GUEST COLUMN: Bridging the ‘opportunity gap’ for Colorado children is non-partisan | Opinion


As students, educators and parents focus on picking up the pieces of two difficult school years interrupted by a pandemic, the challenge of doing well for our children – the challenge of giving all of our children the education they have. need to be successful in life – looms even bigger.

We have spent years of our professional and personal lives working in education and can attest that the pandemic has brought to light many of the issues that came before it. Among these, there has been renewed attention to the fact that Colorado students have varied access to extracurricular learning options – the ‘opportunity gap’ – and how this directly correlates to disparate educational outcomes – the “achievement deficit” – based largely on race, income and other factors.

As a Democrat, Republican, and unaffiliated voter, we agree that addressing the root causes of the opportunity gap is non-partisan – and something Coloradians need to tackle together.

In November, voters will have a significant chance to do so by voting for an innovative bipartisan ballot measure that provides student financial assistance for tutoring, before and after school education, and a range of other educational options. chosen by parents who will help thousands of students catch up and move on.

We are proud to be part of a massive coalition of educators and leaders from across the political spectrum in Colorado who have come together to support Initiative 25, which is substantially funding financial assistance for tutoring with a modest increase in tutoring. recreational marijuana sales tax.

The financial aid program, known as LEAP (or Learning Enrichment and Academic Progress), would allow families to choose from a variety of approved extracurricular learning providers, including tutors in reading, math, science and education. in writing; additional services for students with special needs and vocational education and technical training programs.

In recent national tests, only four in 10 fourth-graders were proficient readers, and only two of 10 low-income students scored higher or higher. More than half of Colorado’s third through eighth graders do not meet grade-level expectations in reading, writing, or math on state tests. It has long been a struggle for Colorado.

The pandemic and the resulting school closures only compounded the challenge.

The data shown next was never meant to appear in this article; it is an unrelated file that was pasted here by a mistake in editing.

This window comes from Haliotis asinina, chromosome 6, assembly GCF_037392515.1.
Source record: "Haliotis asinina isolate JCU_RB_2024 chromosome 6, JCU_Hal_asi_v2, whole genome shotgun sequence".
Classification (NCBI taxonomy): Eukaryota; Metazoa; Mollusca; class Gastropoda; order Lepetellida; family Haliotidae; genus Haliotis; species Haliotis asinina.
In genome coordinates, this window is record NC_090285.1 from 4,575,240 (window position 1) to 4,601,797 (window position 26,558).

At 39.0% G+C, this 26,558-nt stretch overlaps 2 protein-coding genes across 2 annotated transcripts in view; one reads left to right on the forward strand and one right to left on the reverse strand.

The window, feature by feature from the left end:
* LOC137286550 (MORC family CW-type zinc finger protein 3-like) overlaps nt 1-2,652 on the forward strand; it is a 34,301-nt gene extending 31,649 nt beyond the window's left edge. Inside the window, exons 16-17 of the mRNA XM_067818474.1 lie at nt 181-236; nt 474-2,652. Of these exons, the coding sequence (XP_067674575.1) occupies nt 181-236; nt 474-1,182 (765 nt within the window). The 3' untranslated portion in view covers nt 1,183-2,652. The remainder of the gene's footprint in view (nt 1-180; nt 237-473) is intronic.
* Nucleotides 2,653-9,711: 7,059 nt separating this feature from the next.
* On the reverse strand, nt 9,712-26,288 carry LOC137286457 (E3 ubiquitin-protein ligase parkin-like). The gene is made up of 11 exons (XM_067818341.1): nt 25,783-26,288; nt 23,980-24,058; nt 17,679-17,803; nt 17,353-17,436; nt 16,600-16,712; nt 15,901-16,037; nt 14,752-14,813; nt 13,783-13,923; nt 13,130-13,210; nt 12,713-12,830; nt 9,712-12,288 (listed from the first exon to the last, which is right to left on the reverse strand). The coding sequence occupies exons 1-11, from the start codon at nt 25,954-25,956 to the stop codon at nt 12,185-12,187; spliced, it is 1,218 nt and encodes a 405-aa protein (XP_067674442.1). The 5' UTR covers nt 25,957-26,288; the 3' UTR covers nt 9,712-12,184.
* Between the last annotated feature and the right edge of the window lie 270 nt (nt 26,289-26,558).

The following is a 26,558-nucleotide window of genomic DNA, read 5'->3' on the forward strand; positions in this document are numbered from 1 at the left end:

Developed by education experts from across the state, LEAP will help our students and their families, wherever they live, meet their learning needs. If passed, it will provide fairness and flexibility for K-12 students in Colorado so they can hone their skills and add new ones.

Under LEAP, families would be entitled to annual financial assistance of $ 1,500 per student for out-of-school education, with priority given to those whose family income is at or near the federal poverty line. The money could be used for a variety of opportunities, including tutoring for reading, math and science, as well as support for students with special needs and enrichment activities. It couldn’t be used for tuition, vouchers, or teaching in school.

Former Republican Gov. Bill Owens and former Democratic Gov. Bill Ritter, both of whom support the measure, put it well: “The need to close the opportunity gap transcends politics, geography, socio-economy and the breed, and deserves your support. The LEAP program is our opportunity to improve Colorado.

The LEAP program would be funded by an increase in the sales tax on recreational marijuana and revenues from extractive, agricultural or renewable energy developments on state lands.

Can the marijuana industry, with booming growth and profits, afford to pay a modest new tax to ensure our children receive essential tutoring services? Absoutely. This election measure will help the industry deliver on the campaign promise it made many years ago to fund our children’s education.

In the wake of the pandemic, closing the gap has become particularly urgent. We must act now to take the first step because the future of so many of our young people is at stake.

This is why leaders from all walks of life – Republicans, Democrats and Independents – are mobilizing to support the increase in the tax on marijuana to fund financial assistance for private tuition. We invite you to join us.

Rico Munn is Superintendent of Aurora Public Schools and a former member of the State Board of Education. Dan Ritchie is Chancellor Emeritus of the University of Denver. Kevin Priola is a state senator from Adams County. Learn more about Initiative 25 on


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